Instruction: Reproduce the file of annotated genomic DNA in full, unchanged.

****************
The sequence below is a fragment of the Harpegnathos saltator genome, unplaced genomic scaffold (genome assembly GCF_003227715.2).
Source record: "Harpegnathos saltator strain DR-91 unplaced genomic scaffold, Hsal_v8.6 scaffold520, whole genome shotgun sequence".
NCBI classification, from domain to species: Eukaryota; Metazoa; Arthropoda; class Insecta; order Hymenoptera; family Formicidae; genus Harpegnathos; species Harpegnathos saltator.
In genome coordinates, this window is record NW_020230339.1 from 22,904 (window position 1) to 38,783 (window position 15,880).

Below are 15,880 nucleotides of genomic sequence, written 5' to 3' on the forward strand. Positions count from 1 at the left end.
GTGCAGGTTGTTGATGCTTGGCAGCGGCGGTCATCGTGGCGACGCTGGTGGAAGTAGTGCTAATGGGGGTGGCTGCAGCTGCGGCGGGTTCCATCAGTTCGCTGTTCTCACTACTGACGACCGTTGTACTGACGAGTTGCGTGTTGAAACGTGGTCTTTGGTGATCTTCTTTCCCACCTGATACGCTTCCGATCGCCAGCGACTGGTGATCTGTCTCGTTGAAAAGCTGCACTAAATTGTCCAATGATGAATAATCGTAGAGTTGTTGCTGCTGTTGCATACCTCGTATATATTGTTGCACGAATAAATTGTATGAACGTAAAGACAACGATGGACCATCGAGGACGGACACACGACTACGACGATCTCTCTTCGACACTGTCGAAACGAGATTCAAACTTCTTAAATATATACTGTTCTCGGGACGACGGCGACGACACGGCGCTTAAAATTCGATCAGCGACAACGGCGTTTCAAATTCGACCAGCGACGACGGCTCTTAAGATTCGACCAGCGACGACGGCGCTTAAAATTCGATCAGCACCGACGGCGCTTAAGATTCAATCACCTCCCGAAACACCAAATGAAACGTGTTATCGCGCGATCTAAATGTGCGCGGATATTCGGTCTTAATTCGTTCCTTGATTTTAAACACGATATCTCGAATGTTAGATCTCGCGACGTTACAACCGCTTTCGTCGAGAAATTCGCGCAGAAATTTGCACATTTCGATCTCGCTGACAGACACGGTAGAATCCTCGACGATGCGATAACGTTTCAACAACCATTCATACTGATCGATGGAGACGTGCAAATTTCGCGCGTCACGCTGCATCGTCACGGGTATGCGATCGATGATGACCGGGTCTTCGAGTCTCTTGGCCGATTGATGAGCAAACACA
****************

The sequence below is a fragment of the Harpegnathos saltator genome, unplaced genomic scaffold (genome assembly GCF_003227715.2).
Source record: "Harpegnathos saltator strain DR-91 unplaced genomic scaffold, Hsal_v8.6 scaffold520, whole genome shotgun sequence".
NCBI classification, from domain to species: Eukaryota; Metazoa; Arthropoda; class Insecta; order Hymenoptera; family Formicidae; genus Harpegnathos; species Harpegnathos saltator.
In genome coordinates, this window is record NW_020230339.1 from 22,904 (window position 1) to 38,783 (window position 15,880).

Below are 15,880 nucleotides of genomic sequence, written 5' to 3' on the forward strand. Positions count from 1 at the left end.
GTGCAGGTTGTTGATGCTTGGCAGCGGCGGTCATCGTGGCGACGCTGGTGGAAGTAGTGCTAATGGGGGTGGCTGCAGCTGCGGCGGGTTCCATCAGTTCGCTGTTCTCACTACTGACGACCGTTGTACTGACGAGTTGCGTGTTGAAACGTGGTCTTTGGTGATCTTCTTTCCCACCTGATACGCTTCCGATCGCCAGCGACTGGTGATCTGTCTCGTTGAAAAGCTGCACTAAATTGTCCAATGATGAATAATCGTAGAGTTGTTGCTGCTGTTGCATACCTCGTATATATTGTTGCACGAATAAATTGTATGAACGTAAAGACAACGATGGACCATCGAGGACGGACACACGACTACGACGATCTCTCTTCGACACTGTCGAAACGAGATTCAAACTTCTTAAATATATACTGTTCTCGGGACGACGGCGACGACACGGCGCTTAAAATTCGATCAGCGACAACGGCGTTTCAAATTCGACCAGCGACGACGGCTCTTAAGATTCGACCAGCGACGACGGCGCTTAAAATTCGATCAGCACCGACGGCGCTTAAGATTCAATCACCTCCCGAAACACCAAATGAAACGTGTTATCGCGCGATCTAAATGTGCGCGGATATTCGGTCTTAATTCGTTCCTTGATTTTAAACACGATATCTCGAATGTTAGATCTCGCGACGTTACAACCGCTTTCGTCGAGAAATTCGCGCAGAAATTTGCACATTTCGATCTCGCTGACAGACACGGTAGAATCCTCGACGATGCGATAACGTTTCAACAACCATTCATACTGATCGATGGAGACGTGCAAATTTCGCGCGTCACGCTGCATCGTCACGGGTATGCGATCGATGATGACCGGGTCTTCGAGTCTCTTGGCCGATTGATGAGCAAACACA